Roger Federer, the living legend of tennis, announced his retirement and decided to put an end to a career full of successes that saw him become one of the best in history with 103 titles, 20 Grand Slams, 310 weeks at the top of the world ranking and 1,251 victories.
Owner of a history of unforgettable celebrations, exciting consecrations and records, which had its first successful chapter more than 20 years ago, on February 4, 2001, on a carpet court in Milan and indoors. In that Italian city, the Swiss won his first ATP title with a victory against the French Julien Boutter in three sets.
“I waited a lot for this moment. It should be easier from now on,” said a 19-year-old Roger. And yes it was. Not even he imagined everything he was going to achieve in the next two decades.
With his long hair tied in a ponytail, a white headband and a red shirt -in the tone of his country’s flag-, the Swiss, number 27 in the world at that time, was the ranking favorite for the final. But Boutter, 26 years old and 67th in the world rankings, felt lucky and entered the court confident that he would end up lifting the trophy. But he found himself with a rival who, thirsty for glory, did not want to miss his third opportunity to claim champion for the first time.
“I didn’t get to the final thinking I was going to win it, but I wanted my first title. I felt the pressure. It had been a great week for me, I felt like I was playing very well, but it was an indoor tournament and Boutter was a great server. , so there was no way of knowing what was going to happen”, recalled Federer in a chat with the ATP.
The Swiss, a professional since 1998, had played the decisive instance of a tournament for the first time the previous year, in Marseille, where he lost in the tie break of the third set against his compatriot Marc Rossett.
That same season he lost his second final against his people, in Basel, where he fell in a very tough match against the Swedish Thomas Enqvist, then number six in the world, in five sets. A long time later he confessed that after that match, he thought: “I’m never going to win a tournament.”
Less than four months later, he got it. Although not without suffering. On his way to the final he defeated the German Rainer Schuettler (48°); into french Cyril Saulnier (120°), Croatian Goran Ivanisević (123°) and Russian Yevgeny Kafelnikovseventh in the ranking.
In the deciding duel, Boutter broke first in the opening set and young Roger let out his frustration by crashing his racket to the ground. Yes, in his first years as a professional, the Swiss was not yet the “gentleman” he is today on the court and he used to let himself be won over by his emotions.
Beyond the anger, he reacted and managed to take the part. His rival took second in the tie break. And at the start of the third, the umpire made a mistake that could have been decisive in the game. Federer should have served in the first game, but the judge got confused and ordered the Frenchman to start serving. The Swiss broke in that opening game and took an advantage that led to victory. What would have happened if the Swiss served first? There is no way of knowing, but the story could well have been another.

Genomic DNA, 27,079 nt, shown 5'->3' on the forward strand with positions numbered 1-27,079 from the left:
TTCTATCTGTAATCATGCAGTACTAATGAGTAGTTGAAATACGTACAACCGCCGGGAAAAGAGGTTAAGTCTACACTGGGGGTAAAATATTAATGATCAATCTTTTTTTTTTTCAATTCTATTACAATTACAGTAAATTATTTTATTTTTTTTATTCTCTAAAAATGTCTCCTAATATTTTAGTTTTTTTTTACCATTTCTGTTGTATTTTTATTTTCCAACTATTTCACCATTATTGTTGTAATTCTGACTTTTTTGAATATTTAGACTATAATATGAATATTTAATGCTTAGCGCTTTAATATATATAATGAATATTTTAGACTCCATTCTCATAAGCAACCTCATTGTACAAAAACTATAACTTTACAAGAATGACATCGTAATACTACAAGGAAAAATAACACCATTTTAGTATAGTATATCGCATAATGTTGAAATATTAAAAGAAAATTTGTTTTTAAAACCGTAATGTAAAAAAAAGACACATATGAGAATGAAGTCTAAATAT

“It could have been the end of me,” Boutter considered a few years ago. And he recalled: “Federer was already considered the future Pete Sampras at that time, but when we played that game, he still had a lot of growing up to do and he looked pretty nervous on the court.”
“I think I am improving and I have achieved the first goal in my career. My next goal is to enter the top 15 in the world, which is a difficult goal, but not impossible,” Federer said after that final. “Losing three finals in a row might have been a little uncomfortable mentally. But now I can look forward to the rest of the season with a little less pressure on my shoulders of having to win a title,” he added.
“As soon as the game was over, I was more relieved than happy.“, he recalled a few years ago. “After I started to feel happy for that title, I played quite well. It was a great moment for me. I thought ‘At least I have one!’“.
What came next exceeded all expectations.. His second title made him want another year – he got it in Sydney, at the beginning of 2002, a season in which he also added the third and fourth -; but from 2003 he began to build an unrivaled dominance in professional tennis.
In 2004 he conquered seven crowns, including the first in a “big” at Wimbledon, a contest he won eight times, more than any other player in history. And he didn’t stop anymore. He got tired of lifting trophies, celebrating victories, breaking records and delighting tennis fans with his talent and his exquisite tennis.
This Thursday, at the age of 41, the legend announced his final goodbye in the sport that saw him as one of the best in history. Next weekend, when he contests the Laver Cup, will be Federer’s last time on court.